Wednesday, February 01, 2012

The Debt

The movie opens as three Israeli heroes disembark the cargo craft in Tel Aviv. Everyone shakes hands, everyone smiles. The movie then flashes back to reveal what actually happened that made these two young men and a woman so celebrated.

So, I thought, I've already seen this, they've told us what happened, so why would they show it again? Except I was wrong. What took place isn't what I was expecting at all.

And when we flash forward some 40 years later, Helen Mirren takes over for the young Rachel. She's got the accent, the fire in the eyes. The two other actors playing the mature versions of the young men aren't as fortunate. Tom Wilkinson, one of our finest, and most prolific, actors today, totally carries off the mannerisms and even speech patterns of young Stephan, but he looks nothing like him. Ciaran Hinds plays the other older version, David, and doesn't quite convince us.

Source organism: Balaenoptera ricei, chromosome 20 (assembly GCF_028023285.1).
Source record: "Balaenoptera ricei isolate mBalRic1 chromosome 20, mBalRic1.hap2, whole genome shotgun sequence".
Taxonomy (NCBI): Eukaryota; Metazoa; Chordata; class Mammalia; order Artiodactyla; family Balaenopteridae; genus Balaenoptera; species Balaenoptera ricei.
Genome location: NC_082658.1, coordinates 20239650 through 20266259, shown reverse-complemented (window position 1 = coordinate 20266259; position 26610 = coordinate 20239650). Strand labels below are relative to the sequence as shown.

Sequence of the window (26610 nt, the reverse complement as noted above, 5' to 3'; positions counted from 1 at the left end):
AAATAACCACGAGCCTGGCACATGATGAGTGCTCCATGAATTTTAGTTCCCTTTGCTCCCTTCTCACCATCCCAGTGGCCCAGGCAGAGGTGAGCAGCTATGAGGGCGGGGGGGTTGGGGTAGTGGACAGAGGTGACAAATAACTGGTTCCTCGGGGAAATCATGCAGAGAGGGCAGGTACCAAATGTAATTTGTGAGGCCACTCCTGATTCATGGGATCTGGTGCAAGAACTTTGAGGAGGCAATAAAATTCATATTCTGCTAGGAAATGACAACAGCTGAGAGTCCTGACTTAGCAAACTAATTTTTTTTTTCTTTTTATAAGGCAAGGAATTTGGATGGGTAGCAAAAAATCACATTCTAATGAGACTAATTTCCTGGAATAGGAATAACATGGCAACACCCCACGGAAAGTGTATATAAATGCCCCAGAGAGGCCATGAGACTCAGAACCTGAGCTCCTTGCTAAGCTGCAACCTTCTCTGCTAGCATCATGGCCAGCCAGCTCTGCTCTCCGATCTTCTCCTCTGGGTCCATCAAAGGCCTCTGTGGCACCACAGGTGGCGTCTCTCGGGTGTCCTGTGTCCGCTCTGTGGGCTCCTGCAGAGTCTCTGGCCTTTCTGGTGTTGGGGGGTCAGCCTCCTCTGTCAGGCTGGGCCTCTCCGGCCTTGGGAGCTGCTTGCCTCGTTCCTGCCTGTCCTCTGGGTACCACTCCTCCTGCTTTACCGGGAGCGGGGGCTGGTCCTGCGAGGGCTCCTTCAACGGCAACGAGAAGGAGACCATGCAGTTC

But don't let that put you off. The drama is alive, the tension is tough to take, and the acting is superb. One of the main reasons I wanted to see this film was because of Marton Csokas, who is a charismatic actor, but they're all good. And I'm now convinced that Worthington can act, something his previous outings (Avatar, Clash of the Titans) failed to do. And Jessica Chastain, who plays young Rachel -- well, you can't keep your eyes off her. And it becomes evident from the first time we see her that young Rachel is the focal point of the movie.

There were several scenes in the 1960's sequences that were really hard to watch. Not torture, but exposure to pure evil. But rather than make me avert my eyes, those scenes allowed me to identify with Rachel and feel for her.

But don't think that Mirren doesn't get her chances. The last several minutes of the film are devoted to her, when the older Rachel must become a Mossad agent once again. Riveting.

Thumb's up.


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